SVG Europe announces Dr. David Crawford to lead education initiative
As part of its ongoing initiative to nurture the development of future sports broadcast engineering and production personnel, SVG Europe is delighted to announce the engagement of a senior media training figure to lead its educational drive. A mainstay of the broadcast and entertainment industries for more than 40 years, Dr. David Crawford is currently a Professor at the University of Essex in Colchester and Ravensbourne College in London.
With his main research interests residing in networks and transmission for ‘beyond HD’ multimedia services, Crawford lectures at Essex and Ravensbourne on ICT and digital media. At present he is focused on facilitating courses suitable for a new range of Degree Apprenticeship schemes.
In addition to his responsibilities at these two leading UK media colleges, Crawford is director of a small high tech start-up in France, runs his own technical consultancy company, TTL, and chairs and presents regularly at international conferences. He is also a Member of the Royal Television Society; Council and Board Member of the Institute of Engineering & Technology (IET); CW Digital Content & Delivery SIG Champion; and Executive Producer for the annual IBC Multimedia Conference in Amsterdam.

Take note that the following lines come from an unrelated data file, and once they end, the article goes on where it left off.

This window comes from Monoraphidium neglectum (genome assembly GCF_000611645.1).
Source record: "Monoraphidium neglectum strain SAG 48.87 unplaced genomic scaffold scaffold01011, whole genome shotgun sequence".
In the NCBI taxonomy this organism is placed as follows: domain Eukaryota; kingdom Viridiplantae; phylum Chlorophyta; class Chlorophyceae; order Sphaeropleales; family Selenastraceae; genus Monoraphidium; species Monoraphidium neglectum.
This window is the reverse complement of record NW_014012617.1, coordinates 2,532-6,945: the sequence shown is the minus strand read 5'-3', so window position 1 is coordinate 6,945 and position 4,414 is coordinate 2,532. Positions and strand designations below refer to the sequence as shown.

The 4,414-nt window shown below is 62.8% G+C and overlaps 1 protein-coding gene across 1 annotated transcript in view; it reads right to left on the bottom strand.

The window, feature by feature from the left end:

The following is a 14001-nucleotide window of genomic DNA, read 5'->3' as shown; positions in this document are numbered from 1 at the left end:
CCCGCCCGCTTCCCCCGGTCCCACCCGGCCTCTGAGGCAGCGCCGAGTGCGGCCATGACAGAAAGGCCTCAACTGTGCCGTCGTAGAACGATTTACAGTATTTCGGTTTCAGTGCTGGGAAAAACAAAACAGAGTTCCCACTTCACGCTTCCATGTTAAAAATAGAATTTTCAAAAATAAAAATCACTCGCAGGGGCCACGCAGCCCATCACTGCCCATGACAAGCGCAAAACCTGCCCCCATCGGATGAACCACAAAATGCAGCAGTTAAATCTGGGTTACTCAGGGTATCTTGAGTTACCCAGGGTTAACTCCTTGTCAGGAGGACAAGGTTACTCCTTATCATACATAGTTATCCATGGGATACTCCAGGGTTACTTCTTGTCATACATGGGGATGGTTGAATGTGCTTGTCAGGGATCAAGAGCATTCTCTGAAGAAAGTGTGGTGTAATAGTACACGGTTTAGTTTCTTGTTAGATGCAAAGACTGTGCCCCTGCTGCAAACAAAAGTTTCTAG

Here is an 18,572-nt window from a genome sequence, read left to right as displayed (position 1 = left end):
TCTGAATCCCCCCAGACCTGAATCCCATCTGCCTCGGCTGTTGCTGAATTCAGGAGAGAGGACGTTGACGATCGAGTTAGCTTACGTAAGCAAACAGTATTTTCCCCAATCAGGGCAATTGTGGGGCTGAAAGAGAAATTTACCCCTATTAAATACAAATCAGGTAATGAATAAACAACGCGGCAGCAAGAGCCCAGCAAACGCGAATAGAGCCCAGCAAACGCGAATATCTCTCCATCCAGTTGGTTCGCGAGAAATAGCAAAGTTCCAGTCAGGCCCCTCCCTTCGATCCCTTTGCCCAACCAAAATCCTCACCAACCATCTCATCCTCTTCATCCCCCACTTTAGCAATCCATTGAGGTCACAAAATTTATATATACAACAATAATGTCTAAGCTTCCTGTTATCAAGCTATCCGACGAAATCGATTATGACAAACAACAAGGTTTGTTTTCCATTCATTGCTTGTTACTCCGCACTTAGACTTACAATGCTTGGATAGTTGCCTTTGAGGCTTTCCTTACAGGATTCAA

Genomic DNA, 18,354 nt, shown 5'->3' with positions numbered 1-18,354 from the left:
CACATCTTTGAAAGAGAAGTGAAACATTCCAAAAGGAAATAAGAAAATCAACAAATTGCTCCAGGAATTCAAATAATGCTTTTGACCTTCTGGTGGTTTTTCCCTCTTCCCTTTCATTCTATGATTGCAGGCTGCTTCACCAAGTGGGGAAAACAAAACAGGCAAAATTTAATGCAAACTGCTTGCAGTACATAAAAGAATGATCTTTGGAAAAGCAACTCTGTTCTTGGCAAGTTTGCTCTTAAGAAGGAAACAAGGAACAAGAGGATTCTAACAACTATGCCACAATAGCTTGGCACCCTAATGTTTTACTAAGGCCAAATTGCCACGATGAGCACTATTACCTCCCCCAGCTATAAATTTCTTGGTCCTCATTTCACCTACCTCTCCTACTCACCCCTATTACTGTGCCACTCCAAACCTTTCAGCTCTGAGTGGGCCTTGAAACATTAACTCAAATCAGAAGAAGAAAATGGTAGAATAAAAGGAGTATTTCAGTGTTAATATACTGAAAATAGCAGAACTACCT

Speaking to SVG Europe, Crawford says that among his objectives for his new role will be “to create a ‘centre of knowledge’ within SVG Europe, so that members can understand the formalities, financial commitments, and benefits from starting up formal Degree-based Trainee and Apprenticeship schemes. This will include the presentation of case studies that explain and inform upon the opportunities and experiences of companies throughout Europe.”
With the UK Government recently unveiling proposals for a new Degree Apprenticeships scheme, there are a number of pressing issues that SVG Europe members and sponsors thinking about their next generation of recruits need to address. “I am keen to find out whether there are ‘best practices’ in Europe that we should be lobbying the UK Government’s new leadership to consider,” says Crawford. “It will also be instructive to identify the most relevant courses coming out of UK and European universities, and whether there is scope for SVG Europe to pool the knowledge of the best training institutions.”
It is also time to consider whether the students of the future could combine training and courses in different countries to receive recognised universal qualifications, and to establish the possible benefits of linking SVG Europe-recognised training with the activities of other significant industry groups, suggests Crawford.
“I am also keen that we do everything we can to encourage more women to pursue broadcast engineering and production courses. This is a crucial time in defining how the needs of broadcasters will be met five or ten years from now, so I am delighted to be engaging in this conversation in my new role with SVG Europe,” he concludes.